The location-based processing module 46 represents a module that receives the location 53 determined by location determination module 44 and processes the location to perform some action (at least some of the time) in response to receiving the location 53. The location-based processing module 46 may, for example, process the location 53 to determine whether to adjust playback of three-dimensional video data (such as when a viewer operating or wearing the user-operated device 30 moves beyond a relocation threshold). The location-based processing module 46 may, as another example, determine when a user operating the user-operated device 30 is proximate (within some proximity threshold) to the interactive system 10 or some component of the interactive system 10 in which the speakers 16 are located. Further examples of the context in which the interactive system 10 may be employed are described below with respect to the examples of FIGS. 6-11.

While described as being included within the interactive system 10, the location-based processing module 46 may be included within any device to which the interactive system 10 is included as a component of this device or may be included within any device to which the interactive system 10 may interface as a component of this device. In other words, the interactive system 10 may not include the location-based processing module 46 but may represent a system by which a location of the microphone 14 is determined. The interactive system 10 may then provide this location to any form of location-based processing module of any device to which the interactive system 10 interfaces, whether the interactive system 10 is internal to or incorporated within or external from this device. The techniques described in this disclosure should therefore not be limited in this respect to the examples provided in this disclosure.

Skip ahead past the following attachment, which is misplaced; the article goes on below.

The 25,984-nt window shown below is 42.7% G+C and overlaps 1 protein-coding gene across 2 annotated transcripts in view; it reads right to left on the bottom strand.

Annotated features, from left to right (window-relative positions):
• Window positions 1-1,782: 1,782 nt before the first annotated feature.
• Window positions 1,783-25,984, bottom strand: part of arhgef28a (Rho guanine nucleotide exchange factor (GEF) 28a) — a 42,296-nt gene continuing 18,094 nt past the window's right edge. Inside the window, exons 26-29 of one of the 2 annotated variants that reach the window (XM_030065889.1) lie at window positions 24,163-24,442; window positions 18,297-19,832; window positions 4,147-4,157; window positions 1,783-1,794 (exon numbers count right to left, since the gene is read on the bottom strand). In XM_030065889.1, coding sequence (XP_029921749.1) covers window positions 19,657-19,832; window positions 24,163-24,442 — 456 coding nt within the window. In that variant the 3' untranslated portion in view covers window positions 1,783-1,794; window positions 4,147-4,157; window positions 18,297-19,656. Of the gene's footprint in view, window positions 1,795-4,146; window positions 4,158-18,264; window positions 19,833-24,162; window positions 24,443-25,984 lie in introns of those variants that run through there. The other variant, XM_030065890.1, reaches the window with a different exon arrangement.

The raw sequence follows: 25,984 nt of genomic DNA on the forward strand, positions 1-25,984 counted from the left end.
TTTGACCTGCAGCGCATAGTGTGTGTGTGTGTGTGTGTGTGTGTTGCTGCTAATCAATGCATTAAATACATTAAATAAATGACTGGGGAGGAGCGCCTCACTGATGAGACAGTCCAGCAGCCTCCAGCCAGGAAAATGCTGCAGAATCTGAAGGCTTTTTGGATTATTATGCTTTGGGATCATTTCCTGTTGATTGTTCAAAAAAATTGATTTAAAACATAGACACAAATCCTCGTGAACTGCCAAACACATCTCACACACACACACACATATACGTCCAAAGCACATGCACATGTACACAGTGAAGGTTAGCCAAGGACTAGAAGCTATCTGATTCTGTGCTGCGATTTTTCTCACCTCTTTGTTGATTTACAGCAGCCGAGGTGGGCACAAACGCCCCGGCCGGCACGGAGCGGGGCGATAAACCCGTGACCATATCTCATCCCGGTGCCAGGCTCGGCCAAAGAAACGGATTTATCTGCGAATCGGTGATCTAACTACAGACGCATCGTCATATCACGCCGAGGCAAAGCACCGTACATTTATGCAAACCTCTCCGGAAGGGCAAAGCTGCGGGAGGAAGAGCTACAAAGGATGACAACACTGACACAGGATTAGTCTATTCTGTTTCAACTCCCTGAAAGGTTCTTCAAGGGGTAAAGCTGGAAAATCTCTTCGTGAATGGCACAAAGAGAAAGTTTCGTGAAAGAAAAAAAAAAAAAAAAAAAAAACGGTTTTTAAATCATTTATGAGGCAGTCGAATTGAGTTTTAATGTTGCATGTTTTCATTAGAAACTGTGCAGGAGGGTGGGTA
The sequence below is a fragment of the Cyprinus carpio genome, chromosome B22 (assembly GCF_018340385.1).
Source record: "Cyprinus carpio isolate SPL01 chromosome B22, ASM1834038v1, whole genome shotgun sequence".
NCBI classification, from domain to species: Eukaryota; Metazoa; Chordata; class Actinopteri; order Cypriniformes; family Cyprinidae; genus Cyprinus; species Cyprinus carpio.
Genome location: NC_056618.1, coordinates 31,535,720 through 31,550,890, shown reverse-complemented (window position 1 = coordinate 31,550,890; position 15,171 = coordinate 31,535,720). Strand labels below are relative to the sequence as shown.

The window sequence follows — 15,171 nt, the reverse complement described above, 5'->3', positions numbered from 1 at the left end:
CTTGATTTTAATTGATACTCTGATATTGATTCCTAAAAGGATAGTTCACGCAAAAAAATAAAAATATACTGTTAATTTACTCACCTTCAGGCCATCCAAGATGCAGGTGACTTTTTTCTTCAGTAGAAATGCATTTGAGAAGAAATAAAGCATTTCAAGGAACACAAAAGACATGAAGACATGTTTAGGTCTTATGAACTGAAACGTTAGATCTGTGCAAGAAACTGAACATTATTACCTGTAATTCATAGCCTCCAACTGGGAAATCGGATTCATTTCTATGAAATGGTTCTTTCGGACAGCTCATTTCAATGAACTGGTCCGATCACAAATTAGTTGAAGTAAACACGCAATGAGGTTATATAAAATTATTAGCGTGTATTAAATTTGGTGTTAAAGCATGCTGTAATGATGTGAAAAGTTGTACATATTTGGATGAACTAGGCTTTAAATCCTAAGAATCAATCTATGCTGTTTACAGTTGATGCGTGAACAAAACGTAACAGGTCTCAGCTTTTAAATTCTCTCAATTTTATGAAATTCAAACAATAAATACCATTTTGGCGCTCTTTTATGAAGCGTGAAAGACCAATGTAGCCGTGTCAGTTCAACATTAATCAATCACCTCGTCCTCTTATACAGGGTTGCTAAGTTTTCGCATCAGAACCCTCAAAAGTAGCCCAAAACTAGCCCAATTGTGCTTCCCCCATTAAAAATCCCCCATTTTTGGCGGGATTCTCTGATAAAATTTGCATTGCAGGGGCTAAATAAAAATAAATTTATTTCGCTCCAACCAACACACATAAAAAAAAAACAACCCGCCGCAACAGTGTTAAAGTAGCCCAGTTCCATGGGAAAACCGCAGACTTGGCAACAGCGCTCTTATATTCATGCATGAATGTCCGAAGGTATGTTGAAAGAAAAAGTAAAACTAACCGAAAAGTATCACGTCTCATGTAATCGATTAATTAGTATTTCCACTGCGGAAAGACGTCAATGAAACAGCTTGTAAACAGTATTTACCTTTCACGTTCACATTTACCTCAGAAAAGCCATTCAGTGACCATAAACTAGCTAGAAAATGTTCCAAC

The control unit 36 of the user-operated device 30 may include a microphone signal processing module 48. The microphone signal processing module 48 may represent a module that processes captured audio signals 51 to generate the location information 49. As noted above, the microphone signal processing module 48 may process the captured audio signals 51 to compute the location of the microphone 14. IN some instances, rather than compute this location, the microphone signal processing module 48 may process the captured audio signals 51 to generate location information 49 that includes the captured audio signals 51, a compressed form of the captured audio signals 51 and/or some derivative thereof.